Acne


There are many myths about acne and its causes, cures and aggravating factors. The biggest is that chocolate and fatty, greasy, foods are the culprits in causing acne. Another fallacy is that poor hygiene is the cause.

Acne is a skin condition where the follicles – small sacs in the skin that hold hair roots – get blocked with old, dead skin. In normal hair follicles the old cells lining the sacs fall away and get carried by sebum (oil) to the skin’s surface. During adolescence, there are many changes taking place in a teenager’s body, especially to the levels of sex hormones, such as androgens, which increase. The result is production of more sebum which combines with old skin cells to form a ‘plug’. Oil builds-up behind the ‘plug’ and forms a whitehead. When the ‘plug’ reaches the skin’s surface it darkens and becomes a blackhead. Both are mild forms of acne.

Pimples form when bacteria, normally found on the skin, grow in the follicles and break down the oil plugs. The follicles swell and pus can form. Pimples, along with pustules, nodules and deep cysts, are more severe forms of acne and involve breakdown of follicle walls, inflammation and redness. They involve deeper skin layers and pain and scarring can result.

Acne can be made worse by increased sweating, wearing clothes that rub against the skin, by some medicines such as contraceptive pills, and wearing heavy, greasy make-up. For some women, acne gets worse around period time.

Acne can be embarrassing and distressing for many people but there are lots of options available for treating it and reducing its effects. Having a good skin care routine helps control the oil and remove the old skin to prevent it blocking the hair follicles. This involves gentle washing and cleansing your face and other acne areas, morning and night, using mild oil-free cleansers. After cleansing, pat your face gently to dry it. There are many skin care products available on the market. Some interesting ones include witch hazel or purified spring water which can be very healing on the skin.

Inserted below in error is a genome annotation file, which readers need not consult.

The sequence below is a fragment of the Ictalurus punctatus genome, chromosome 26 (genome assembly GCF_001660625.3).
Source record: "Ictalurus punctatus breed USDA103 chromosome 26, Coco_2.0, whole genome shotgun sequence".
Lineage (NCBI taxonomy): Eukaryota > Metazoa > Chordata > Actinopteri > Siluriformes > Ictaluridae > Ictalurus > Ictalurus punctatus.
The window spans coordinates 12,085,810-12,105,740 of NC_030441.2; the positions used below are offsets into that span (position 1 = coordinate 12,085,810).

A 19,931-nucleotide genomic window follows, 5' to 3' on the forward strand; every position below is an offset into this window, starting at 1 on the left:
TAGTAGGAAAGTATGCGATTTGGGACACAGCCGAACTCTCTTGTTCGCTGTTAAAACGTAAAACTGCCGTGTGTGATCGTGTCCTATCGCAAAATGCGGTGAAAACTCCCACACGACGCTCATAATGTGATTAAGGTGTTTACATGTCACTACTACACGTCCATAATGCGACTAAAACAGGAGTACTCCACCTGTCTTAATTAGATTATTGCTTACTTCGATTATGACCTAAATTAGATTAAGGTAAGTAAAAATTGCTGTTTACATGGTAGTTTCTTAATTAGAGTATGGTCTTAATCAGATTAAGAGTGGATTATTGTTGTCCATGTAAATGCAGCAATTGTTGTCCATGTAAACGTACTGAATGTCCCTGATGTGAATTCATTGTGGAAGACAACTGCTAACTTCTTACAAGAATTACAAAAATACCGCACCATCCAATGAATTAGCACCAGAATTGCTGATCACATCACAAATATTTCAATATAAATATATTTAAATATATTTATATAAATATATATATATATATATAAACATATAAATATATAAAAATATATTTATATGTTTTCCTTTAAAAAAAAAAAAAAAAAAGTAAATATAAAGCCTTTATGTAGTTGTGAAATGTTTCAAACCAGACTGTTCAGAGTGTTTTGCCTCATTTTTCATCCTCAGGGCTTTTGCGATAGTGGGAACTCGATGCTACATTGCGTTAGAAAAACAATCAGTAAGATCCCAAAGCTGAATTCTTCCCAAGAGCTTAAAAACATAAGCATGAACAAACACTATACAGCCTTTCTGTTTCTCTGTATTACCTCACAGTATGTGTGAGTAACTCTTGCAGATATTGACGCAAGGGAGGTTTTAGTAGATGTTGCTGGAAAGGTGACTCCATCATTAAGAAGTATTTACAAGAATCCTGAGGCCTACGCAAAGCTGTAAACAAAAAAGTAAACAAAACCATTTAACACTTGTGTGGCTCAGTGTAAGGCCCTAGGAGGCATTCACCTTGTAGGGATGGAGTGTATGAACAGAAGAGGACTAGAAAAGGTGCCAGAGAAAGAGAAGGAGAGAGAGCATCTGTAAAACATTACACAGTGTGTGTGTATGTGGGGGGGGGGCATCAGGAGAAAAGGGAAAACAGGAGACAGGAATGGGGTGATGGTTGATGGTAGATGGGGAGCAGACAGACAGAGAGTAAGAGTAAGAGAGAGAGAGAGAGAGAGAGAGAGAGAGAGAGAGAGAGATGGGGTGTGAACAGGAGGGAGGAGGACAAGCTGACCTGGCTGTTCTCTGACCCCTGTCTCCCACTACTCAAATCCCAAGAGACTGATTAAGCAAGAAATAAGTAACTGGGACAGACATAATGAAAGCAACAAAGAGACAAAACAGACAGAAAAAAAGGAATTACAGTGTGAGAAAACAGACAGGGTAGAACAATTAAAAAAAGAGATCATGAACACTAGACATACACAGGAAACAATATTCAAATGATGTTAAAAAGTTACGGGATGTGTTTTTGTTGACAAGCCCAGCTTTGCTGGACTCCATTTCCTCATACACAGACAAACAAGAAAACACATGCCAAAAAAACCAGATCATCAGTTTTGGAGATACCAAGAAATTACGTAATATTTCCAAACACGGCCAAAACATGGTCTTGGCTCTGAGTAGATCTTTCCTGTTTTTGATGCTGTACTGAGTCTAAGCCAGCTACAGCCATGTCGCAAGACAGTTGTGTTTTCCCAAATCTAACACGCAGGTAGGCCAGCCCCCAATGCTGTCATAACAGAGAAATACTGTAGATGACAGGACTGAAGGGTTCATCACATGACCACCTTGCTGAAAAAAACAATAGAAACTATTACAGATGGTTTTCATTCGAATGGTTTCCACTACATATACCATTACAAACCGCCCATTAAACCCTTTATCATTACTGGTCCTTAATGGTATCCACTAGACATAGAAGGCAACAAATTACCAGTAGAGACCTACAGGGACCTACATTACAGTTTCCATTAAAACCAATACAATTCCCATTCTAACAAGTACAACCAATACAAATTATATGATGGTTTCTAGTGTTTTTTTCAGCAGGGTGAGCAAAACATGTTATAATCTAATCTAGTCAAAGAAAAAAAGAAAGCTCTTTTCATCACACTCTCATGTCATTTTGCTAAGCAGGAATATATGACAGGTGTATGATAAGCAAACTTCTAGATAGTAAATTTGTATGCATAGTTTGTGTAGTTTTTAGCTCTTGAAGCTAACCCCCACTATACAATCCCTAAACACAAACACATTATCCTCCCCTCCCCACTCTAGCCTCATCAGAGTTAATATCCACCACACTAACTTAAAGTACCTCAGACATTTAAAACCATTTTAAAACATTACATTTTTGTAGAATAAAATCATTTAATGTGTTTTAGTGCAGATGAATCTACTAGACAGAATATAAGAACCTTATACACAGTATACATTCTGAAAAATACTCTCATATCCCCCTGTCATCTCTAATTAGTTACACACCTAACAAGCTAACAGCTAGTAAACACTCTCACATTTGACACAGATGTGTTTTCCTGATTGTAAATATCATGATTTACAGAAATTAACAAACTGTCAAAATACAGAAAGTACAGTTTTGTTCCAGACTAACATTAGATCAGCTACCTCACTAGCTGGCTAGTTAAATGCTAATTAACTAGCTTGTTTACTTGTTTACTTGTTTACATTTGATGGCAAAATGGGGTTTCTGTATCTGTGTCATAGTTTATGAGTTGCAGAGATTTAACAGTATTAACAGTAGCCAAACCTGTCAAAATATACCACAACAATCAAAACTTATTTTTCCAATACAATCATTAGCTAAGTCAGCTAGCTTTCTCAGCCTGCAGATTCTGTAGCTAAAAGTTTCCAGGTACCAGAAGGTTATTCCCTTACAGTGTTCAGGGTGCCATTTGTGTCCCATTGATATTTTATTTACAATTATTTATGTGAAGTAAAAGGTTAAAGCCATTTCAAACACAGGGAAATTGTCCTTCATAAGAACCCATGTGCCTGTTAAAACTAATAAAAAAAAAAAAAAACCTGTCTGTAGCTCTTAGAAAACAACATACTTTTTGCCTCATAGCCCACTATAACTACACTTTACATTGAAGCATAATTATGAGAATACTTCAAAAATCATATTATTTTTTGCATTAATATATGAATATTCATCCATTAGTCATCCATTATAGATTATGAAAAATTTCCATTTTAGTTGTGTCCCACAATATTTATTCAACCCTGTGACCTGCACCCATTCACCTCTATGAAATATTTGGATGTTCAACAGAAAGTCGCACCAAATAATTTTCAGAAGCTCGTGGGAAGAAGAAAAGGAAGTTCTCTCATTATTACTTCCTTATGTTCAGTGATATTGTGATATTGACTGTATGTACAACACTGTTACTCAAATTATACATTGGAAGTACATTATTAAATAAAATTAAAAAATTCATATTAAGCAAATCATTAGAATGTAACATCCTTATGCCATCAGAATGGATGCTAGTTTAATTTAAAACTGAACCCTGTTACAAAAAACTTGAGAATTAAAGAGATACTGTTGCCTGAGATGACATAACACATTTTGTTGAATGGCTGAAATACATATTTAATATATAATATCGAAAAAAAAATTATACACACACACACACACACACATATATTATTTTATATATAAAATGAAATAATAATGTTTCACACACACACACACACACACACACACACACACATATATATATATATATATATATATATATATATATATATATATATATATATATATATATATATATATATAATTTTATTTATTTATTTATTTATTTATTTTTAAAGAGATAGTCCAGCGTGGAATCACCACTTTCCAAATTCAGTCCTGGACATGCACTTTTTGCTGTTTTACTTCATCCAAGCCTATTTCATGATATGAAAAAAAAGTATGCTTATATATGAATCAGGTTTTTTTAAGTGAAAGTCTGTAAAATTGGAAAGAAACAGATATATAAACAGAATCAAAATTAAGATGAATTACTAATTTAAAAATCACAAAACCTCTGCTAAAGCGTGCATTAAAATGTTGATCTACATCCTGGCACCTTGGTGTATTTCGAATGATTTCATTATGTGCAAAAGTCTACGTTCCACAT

Try wearing loose-fitting clothing and keeping hair off your face. Avoid squeezing or popping pimples as this may damage the skin and cause scarring.

A wide range of medicines is available and the best one will depend on how bad your acne is. Some will need a Doctor’s prescription – especially those containing antibiotics to control the bacteria, and those used for very severe acne where large lumps called cysts have formed. Many treatments for acne take time to work so don’t expect instant results, rather keep using your treatment. Ask your Pharmacist for more information on treatments available. It is important to see your Doctor if you have acne on your chest or back; you have large red pimples that may or may not contain pus and if your acne does not improve with medicines you have tried already.

Acne can also respond very well to the right nutrients such as zinc from lean red meat, fish and nuts; vitamin B’s found in whole grains, dark leafy vegetables and fish, and vitamin A from carrots or dark green leafy vegetables. Vitamin E from avocados, broccoli and sunflower seeds and vitamin C from citrus fruit, berries, grapes and broccoli may also help heal the scars resulting from acne. Drinking plenty of water and exercising regularly will also help keep your body healthy.


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